Seven buses on the highway

As a writer, I’m always being asked where I get my ideas. Mostly at parties. People always manage to come up with this polite, bland question just before their eyes glaze over. “Oh, you’re a writer?” At least it’s better than “Have I read anything you’ve written?” No idea, dudebro. Tell me everything you’ve ever read.

“Where do you get your ideas?” Professional writers get access to a website with idea topics. You have to be vigilant, though, and keep checking it because the best ones get snatched up quickly. “Really?” No, but I do have a nice bridge in Brooklyn if you’re in the market.

Like most writers, I keep a file of interesting things I run across. Articles, Pinterest posts, places I want to visit, any of these can spark a story idea. As I’m writing this, I’m traveling from NC to IN for my niece’s wedding. (Don’t worry: I’m passenging, not driving.) We saw a convoy of seven charter buses. As we passed each one, we noticed they were empty. No passengers.

Why? Where did these buses come from and what happened to all the people? We discussed several possibilities, most of which were logical and boring. But the idea is going in the file. The stories I’m currently writing don’t lend themselves to an appearance of tour buses, so it will just live in the file with the missing notary stamp idea, the £45,000 worth of stolen sex toys, and the mechanical caterpillar. Well, that one might find a home soon.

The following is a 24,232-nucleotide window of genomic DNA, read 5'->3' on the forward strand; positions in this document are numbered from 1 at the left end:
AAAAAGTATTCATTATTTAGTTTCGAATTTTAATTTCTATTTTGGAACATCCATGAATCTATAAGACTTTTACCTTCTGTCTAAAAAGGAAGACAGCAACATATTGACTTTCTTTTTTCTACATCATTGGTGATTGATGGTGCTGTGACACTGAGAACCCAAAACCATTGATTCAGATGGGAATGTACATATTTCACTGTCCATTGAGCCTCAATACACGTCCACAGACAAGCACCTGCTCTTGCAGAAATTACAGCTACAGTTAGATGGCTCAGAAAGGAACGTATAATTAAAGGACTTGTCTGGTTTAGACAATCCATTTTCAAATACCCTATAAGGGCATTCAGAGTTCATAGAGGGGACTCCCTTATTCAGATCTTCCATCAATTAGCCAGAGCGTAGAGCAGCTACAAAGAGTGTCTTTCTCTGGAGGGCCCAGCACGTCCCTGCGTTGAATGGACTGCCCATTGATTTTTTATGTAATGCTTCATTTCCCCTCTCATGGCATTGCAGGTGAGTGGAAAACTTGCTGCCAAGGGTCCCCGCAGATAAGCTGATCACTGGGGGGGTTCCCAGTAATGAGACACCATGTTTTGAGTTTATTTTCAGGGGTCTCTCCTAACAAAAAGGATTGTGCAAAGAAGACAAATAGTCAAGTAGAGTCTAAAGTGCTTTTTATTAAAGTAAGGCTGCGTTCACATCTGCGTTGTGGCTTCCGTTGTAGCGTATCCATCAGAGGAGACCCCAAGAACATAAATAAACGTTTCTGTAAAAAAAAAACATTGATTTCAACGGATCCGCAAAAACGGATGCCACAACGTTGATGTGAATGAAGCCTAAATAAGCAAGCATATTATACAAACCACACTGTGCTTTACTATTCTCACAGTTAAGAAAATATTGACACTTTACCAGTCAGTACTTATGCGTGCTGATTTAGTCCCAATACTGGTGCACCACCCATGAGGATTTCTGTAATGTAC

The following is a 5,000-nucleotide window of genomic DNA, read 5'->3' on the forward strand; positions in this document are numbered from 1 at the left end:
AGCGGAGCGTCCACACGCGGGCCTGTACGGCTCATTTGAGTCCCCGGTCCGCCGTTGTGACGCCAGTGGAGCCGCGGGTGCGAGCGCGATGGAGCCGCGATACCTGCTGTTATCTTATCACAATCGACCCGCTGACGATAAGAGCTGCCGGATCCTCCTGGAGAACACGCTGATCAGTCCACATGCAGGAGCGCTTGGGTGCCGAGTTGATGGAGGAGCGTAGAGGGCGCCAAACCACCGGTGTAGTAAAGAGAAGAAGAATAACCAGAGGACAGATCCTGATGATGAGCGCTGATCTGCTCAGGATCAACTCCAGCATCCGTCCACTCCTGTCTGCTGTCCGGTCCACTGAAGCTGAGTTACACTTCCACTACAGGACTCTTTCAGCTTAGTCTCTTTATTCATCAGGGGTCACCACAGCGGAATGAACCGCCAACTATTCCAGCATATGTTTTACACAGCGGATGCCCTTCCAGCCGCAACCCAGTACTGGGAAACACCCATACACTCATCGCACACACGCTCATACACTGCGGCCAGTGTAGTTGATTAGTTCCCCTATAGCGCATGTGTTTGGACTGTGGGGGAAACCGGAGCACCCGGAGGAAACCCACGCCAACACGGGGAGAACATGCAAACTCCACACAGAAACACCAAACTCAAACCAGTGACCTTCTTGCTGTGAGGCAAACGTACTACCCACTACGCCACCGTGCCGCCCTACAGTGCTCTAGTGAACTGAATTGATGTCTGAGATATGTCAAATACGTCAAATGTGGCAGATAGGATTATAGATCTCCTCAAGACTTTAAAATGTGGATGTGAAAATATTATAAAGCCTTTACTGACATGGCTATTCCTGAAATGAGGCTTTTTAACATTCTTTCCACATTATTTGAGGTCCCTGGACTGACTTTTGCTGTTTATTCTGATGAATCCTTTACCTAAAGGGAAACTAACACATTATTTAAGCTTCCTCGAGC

I also carry around a notebook. If I see an interesting person, overhear some juicy gossip, or bear the brunt of some mutton-dressed-as-lamb’s rudeness, it goes in the notebook. These might not generate story ideas, but they’re great for fleshing out characters.  Next time I need a bitch, I know just what she’ll look like.

My upcoming book, A Kiss for Luck, started with an idea that simmered on the back burner for two years. (More on the book soon.) I knew I wanted to tell the story of a woman who goes to Italy for the first time, to fulfill a life-long dream. I approached it from several different angles, but nothing clicked. In the meantime, I wrote other things, including two short stories starring a charming jewel thief and con artist named Jules Brand. There was no light bulb that went on over my head. No dash from the bathtub shouting “Eureka!” No drama that I could relate to people at parties when the question comes up.

The idea was just… there. A woman goes to Italy to fulfill a life-long dream, only to find herself the target of a con artist and hunted by another of the con man’s victims. Boom. Done.

 

An idea folder is like a recycling bin. Things go in, get added to or torn apart, and reused. Sites like Pinterest or Dribbble and apps like Pocket or Evernote are great for storing ideas. Spend some time collecting ideas, ready to be pulled out whenever needed. It’s well worth it. Unless, of course, you have access to that exclusive site for professional writers.

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